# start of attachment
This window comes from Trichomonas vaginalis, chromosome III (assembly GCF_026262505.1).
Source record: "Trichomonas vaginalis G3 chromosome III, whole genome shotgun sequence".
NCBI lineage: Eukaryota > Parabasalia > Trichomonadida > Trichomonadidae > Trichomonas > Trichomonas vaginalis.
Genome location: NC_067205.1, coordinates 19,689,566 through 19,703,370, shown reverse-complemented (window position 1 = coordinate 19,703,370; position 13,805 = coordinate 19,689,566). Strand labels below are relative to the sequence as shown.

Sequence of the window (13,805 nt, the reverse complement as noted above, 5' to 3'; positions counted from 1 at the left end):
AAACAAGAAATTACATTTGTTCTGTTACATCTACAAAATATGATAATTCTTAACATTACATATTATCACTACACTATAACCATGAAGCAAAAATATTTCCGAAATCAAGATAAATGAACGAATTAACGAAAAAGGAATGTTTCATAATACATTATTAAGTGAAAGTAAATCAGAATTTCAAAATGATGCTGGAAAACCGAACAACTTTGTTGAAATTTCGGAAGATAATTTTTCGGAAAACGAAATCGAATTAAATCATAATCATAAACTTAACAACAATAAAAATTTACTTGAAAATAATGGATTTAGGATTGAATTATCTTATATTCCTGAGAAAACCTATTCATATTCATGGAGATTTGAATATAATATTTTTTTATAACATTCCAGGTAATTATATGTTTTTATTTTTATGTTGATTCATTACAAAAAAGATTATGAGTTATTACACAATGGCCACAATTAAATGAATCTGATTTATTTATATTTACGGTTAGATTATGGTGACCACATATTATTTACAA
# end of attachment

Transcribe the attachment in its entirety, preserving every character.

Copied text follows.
This window comes from Trichomonas vaginalis, chromosome III (assembly GCF_026262505.1).
Source record: "Trichomonas vaginalis G3 chromosome III, whole genome shotgun sequence".
NCBI lineage: Eukaryota > Parabasalia > Trichomonadida > Trichomonadidae > Trichomonas > Trichomonas vaginalis.
Genome location: NC_067205.1, coordinates 19,689,566 through 19,703,370, shown reverse-complemented (window position 1 = coordinate 19,703,370; position 13,805 = coordinate 19,689,566). Strand labels below are relative to the sequence as shown.

Sequence of the window (13,805 nt, the reverse complement as noted above, 5' to 3'; positions counted from 1 at the left end):
AAACAAGAAATTACATTTGTTCTGTTACATCTACAAAATATGATAATTCTTAACATTACATATTATCACTACACTATAACCATGAAGCAAAAATATTTCCGAAATCAAGATAAATGAACGAATTAACGAAAAAGGAATGTTTCATAATACATTATTAAGTGAAAGTAAATCAGAATTTCAAAATGATGCTGGAAAACCGAACAACTTTGTTGAAATTTCGGAAGATAATTTTTCGGAAAACGAAATCGAATTAAATCATAATCATAAACTTAACAACAATAAAAATTTACTTGAAAATAATGGATTTAGGATTGAATTATCTTATATTCCTGAGAAAACCTATTCATATTCATGGAGATTTGAATATAATATTTTTTTATAACATTCCAGGTAATTATATGTTTTTATTTTTATGTTGATTCATTACAAAAAAGATTATGAGTTATTACACAATGGCCACAATTAAATGAATCTGATTTATTTATATTTACGGTTAGATTATGGTGACCACATATTATTTACAA